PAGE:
Cardioversion

Sorry to leave everyone hanging…but life and work kinda got in the way!

Cardioversion!! The next step in trying to get my heart back into a normal sinus rhythm.

Yeah, I knew what it meant, as I had done it several times on other people during my time as a paramedic and ER tech. Shoe is on the other foot, as they say.

What exactly does this mean? Well, remember, my heart was in an arrhythmia called rapid afib. In order to get my heart back into normal sinus, drugs are typically the first line defense. But, multiple types of drugs didn’t work for me. This next step requires the placement of two electrode pads to be placed on me…one on my chest and the other on my back so that they are kinda mirroring each other. (Sometimes you will see them placed one below and to the left of the left breast and the other towards the right shoulder. Either way works.) Then an electrical impulse is sent to the pads and the heart is (hopefully) shocked back into a normal rhythm.

The doctor came back into the room and asked if I minded if a medical student could join us. Of course not! So, the medical student started to place the pads on me, and I helped direct the placement, as he had never even seen it done, let alone done one. Got the pads placed and hooked up and we were set. The doctor came back into the room, and had the nurse give me the “twilight” drug…typically versed. But I honestly don’t remember what it was. This was supposed to help sedate me, but still be awake and then help me to forget what happens next. SUPPOSED to help…..KABAMMMMM!! (I need to find one of them Batman cartoons with all the funny captions!) However, it wasn’t funny. Yes, I totally felt the jolt and I totally remember the feeling. But even more importantly, IT WORKED!!

So, heart was back into normal sinus rhythm, but my blood pressure was still sky high…even after all the drugs I had been given. I found out that the ER doc had been in contact with the cardiology department during my stay…so he came back in and told me I was being admitted. NOOOOOO!!!! Yes, I did actually say it. Even though I knew it was inevitable. UGHHHHH. I didn’t have the time or money to be sick! I called my supervisor back and told her I was going to be admitted and that she needed to find someone else to work the next day because I didn’t think I would get released that night either. I was so angry and so very depressed at this point. I’m sure I acted like a petulant child….but I was so done with all of this! And it hadn’t even started. Little did I know, this would be the start of a 2 year long battle to get at the truth of what was happening to me.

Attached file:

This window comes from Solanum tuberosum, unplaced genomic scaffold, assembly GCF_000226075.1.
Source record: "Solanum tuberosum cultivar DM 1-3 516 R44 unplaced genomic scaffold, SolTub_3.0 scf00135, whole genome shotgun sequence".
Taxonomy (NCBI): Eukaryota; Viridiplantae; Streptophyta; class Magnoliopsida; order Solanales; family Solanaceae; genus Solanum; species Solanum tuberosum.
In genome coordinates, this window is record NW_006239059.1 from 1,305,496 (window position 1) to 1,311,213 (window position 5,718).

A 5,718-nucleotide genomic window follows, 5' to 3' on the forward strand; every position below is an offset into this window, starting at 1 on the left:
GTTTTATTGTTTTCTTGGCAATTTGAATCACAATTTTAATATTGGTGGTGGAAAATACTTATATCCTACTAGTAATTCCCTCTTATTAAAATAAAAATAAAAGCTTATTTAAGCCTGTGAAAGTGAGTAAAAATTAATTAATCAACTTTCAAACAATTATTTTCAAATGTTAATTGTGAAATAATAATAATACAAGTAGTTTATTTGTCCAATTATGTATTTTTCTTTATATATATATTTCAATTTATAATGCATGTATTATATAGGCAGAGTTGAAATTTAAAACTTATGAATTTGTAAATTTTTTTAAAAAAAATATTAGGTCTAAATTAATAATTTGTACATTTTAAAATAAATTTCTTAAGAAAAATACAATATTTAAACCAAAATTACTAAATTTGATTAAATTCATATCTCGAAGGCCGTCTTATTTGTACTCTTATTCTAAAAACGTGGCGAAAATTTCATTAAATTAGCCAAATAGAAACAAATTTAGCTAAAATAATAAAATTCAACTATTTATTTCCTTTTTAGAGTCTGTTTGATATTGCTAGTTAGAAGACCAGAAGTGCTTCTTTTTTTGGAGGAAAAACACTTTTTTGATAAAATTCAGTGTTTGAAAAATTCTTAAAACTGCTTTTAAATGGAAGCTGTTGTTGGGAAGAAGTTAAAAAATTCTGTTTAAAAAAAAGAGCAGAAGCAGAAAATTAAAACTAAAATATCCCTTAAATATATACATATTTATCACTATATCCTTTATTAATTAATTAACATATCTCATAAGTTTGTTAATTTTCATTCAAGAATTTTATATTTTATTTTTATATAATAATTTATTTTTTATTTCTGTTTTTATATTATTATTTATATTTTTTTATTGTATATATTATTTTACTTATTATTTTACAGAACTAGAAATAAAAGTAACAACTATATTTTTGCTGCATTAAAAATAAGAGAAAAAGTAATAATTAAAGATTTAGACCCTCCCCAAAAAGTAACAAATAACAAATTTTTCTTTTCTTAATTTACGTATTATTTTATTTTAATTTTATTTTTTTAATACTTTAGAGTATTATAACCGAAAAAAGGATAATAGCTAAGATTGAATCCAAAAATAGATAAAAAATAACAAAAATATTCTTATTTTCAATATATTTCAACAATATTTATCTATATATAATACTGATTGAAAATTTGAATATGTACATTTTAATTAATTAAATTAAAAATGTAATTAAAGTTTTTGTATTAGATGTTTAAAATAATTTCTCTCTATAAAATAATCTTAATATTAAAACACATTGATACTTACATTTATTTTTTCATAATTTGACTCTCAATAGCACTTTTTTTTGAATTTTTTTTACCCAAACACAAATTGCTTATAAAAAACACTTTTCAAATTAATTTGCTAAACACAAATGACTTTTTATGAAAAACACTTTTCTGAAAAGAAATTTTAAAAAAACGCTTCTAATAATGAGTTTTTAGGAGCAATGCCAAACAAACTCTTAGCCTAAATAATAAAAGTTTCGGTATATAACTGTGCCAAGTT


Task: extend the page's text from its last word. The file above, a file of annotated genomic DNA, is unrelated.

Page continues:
I was rolled up to the step down unit and got settled into my new bed. No sooner than that happened, when the echo tech showed up at my door along with the admitting doctor. The tech did a quick echo…lasting about 15 minutes…while the doctor watched. After the echo tech left, the doctor invited my family into the room. He told them that my heart wall was thickened, and the reason it was thickened was because of my extremely high and uncontrolled blood pressure. He estimated that it had been going on for at least 7 years. I tried to explain again that that couldn’t be the reason, as I hadn’t suffered with high blood pressure before. I did biometrics every year for work, and my blood pressure was generally in the 130s/80s. Again, nobody paid any attention to the body on the bed. Yes, I was angry…but even more to the point is, I was very hurt. Why wouldn’t anyone believe me?!?! Of course, everyone started blaming themselves and apologizing. I just sank deeper into myself and tried to drown out the noise. The rest of that day, and even into the weekend, a lot more tests were ordered and performed. I found out that my BNP, troponin and CK levels were elevated. BNP is a marker for heart failure, while troponin and CK are markers for muscle damage….in this case specifically, cardiac. Because of the blood work, at first they were thinking heart attack. So more tests were scheduled for the weekend to rule out or confirm various potential problems.

So, my first night in the hospital, I went to bed not knowing what was happening and scared of what the future might hold.

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The Journey Begins

January 3, 2014

Such an innocuous date, isn’t it?

This is the date that would be the starting point of this path I am now traversing. And one that I remember every detail.